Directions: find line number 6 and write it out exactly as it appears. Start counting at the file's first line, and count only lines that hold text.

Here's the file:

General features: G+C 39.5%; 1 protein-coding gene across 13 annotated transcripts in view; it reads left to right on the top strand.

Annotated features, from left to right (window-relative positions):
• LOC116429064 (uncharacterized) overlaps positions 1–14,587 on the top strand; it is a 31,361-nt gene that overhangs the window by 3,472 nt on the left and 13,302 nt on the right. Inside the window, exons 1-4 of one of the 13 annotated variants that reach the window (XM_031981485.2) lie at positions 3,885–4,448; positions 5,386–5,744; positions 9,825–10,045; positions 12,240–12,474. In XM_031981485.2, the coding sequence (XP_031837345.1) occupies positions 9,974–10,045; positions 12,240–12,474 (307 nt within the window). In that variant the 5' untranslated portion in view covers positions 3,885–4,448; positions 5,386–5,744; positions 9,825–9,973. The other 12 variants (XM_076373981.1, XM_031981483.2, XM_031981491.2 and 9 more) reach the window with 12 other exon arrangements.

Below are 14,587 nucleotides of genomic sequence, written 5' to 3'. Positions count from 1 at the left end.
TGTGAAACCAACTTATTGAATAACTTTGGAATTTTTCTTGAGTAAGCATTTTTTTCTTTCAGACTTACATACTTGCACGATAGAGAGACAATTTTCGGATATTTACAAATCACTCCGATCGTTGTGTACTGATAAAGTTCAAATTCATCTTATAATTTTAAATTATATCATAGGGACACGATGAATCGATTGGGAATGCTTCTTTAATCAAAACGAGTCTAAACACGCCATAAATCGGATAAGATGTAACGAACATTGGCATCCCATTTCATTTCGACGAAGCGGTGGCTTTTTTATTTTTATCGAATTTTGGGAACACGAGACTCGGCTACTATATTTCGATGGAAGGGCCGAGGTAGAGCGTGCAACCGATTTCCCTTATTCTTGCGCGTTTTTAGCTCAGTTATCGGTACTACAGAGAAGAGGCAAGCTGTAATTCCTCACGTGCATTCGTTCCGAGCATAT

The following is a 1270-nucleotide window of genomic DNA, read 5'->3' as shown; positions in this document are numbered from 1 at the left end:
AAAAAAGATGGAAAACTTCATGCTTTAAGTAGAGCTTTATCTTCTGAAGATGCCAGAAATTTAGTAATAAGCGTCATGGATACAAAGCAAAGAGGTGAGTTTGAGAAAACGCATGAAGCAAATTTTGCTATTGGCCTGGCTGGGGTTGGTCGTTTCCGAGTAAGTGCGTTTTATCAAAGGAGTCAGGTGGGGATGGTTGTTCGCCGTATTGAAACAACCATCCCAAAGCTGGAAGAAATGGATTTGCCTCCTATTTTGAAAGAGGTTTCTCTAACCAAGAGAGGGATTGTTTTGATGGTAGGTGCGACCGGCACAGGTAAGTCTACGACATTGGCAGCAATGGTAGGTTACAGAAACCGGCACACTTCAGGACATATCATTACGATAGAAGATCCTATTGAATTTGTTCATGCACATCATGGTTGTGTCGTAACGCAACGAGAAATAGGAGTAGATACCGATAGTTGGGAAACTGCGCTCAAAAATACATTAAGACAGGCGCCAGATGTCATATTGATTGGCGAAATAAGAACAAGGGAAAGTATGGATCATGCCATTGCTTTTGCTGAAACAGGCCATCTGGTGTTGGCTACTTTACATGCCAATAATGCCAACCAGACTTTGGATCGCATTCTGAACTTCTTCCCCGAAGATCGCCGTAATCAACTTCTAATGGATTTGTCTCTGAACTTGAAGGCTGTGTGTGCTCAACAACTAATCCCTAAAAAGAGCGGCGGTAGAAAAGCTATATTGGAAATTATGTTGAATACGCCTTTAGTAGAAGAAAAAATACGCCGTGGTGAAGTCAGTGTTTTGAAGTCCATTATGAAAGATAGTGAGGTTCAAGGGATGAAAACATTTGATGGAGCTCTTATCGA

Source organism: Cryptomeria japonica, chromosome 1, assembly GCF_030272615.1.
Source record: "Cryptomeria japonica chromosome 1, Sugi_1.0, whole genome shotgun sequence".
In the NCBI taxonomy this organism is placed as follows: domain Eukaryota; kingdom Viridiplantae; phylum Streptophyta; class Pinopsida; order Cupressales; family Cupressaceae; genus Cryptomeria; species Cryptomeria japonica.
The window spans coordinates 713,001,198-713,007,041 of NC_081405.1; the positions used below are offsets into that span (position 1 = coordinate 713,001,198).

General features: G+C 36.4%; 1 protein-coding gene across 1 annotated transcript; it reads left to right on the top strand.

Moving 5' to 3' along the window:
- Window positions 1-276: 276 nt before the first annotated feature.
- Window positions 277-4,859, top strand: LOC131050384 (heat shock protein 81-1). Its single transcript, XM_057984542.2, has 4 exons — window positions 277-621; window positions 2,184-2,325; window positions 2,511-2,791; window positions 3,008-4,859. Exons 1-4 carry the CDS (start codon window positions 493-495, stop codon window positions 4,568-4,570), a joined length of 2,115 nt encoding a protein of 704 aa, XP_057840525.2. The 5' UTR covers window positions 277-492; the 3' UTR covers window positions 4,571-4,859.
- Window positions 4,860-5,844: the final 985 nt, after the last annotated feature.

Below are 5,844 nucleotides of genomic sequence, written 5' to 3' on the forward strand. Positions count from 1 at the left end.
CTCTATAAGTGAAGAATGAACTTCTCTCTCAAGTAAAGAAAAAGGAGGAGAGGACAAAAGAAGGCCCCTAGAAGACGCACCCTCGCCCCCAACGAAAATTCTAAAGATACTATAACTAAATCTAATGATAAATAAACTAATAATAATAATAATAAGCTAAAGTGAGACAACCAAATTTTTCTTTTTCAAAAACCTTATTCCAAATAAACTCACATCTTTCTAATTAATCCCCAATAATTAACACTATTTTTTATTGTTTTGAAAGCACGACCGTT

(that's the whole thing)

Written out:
The following is a 1270-nucleotide window of genomic DNA, read 5'->3' as shown; positions in this document are numbered from 1 at the left end: